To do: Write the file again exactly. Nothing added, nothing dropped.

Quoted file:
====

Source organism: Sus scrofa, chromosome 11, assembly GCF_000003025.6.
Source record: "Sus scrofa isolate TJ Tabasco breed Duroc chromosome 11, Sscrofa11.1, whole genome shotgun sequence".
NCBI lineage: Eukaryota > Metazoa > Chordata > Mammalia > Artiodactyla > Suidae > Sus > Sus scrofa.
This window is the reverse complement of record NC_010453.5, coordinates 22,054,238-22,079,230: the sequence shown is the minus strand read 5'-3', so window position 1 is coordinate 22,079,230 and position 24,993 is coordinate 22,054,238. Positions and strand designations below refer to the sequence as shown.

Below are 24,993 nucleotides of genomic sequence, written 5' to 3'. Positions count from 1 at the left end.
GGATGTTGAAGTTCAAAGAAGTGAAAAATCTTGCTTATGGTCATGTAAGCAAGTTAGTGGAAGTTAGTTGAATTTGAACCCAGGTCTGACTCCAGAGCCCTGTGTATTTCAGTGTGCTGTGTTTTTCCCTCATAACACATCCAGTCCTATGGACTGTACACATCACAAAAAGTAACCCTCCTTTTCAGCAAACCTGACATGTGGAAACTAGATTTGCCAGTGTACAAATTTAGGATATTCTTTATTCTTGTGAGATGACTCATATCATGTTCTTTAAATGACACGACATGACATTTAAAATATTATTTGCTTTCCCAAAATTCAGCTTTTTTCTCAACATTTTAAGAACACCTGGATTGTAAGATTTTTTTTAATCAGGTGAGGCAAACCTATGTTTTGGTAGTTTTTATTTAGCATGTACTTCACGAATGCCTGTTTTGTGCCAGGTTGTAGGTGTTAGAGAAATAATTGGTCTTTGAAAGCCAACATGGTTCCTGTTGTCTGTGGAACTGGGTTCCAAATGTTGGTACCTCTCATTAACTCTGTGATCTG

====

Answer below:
Source organism: Sus scrofa, chromosome 11, assembly GCF_000003025.6.
Source record: "Sus scrofa isolate TJ Tabasco breed Duroc chromosome 11, Sscrofa11.1, whole genome shotgun sequence".
NCBI lineage: Eukaryota > Metazoa > Chordata > Mammalia > Artiodactyla > Suidae > Sus > Sus scrofa.
This window is the reverse complement of record NC_010453.5, coordinates 22,054,238-22,079,230: the sequence shown is the minus strand read 5'-3', so window position 1 is coordinate 22,079,230 and position 24,993 is coordinate 22,054,238. Positions and strand designations below refer to the sequence as shown.

Below are 24,993 nucleotides of genomic sequence, written 5' to 3'. Positions count from 1 at the left end.
GGATGTTGAAGTTCAAAGAAGTGAAAAATCTTGCTTATGGTCATGTAAGCAAGTTAGTGGAAGTTAGTTGAATTTGAACCCAGGTCTGACTCCAGAGCCCTGTGTATTTCAGTGTGCTGTGTTTTTCCCTCATAACACATCCAGTCCTATGGACTGTACACATCACAAAAAGTAACCCTCCTTTTCAGCAAACCTGACATGTGGAAACTAGATTTGCCAGTGTACAAATTTAGGATATTCTTTATTCTTGTGAGATGACTCATATCATGTTCTTTAAATGACACGACATGACATTTAAAATATTATTTGCTTTCCCAAAATTCAGCTTTTTTCTCAACATTTTAAGAACACCTGGATTGTAAGATTTTTTTTAATCAGGTGAGGCAAACCTATGTTTTGGTAGTTTTTATTTAGCATGTACTTCACGAATGCCTGTTTTGTGCCAGGTTGTAGGTGTTAGAGAAATAATTGGTCTTTGAAAGCCAACATGGTTCCTGTTGTCTGTGGAACTGGGTTCCAAATGTTGGTACCTCTCATTAACTCTGTGATCTG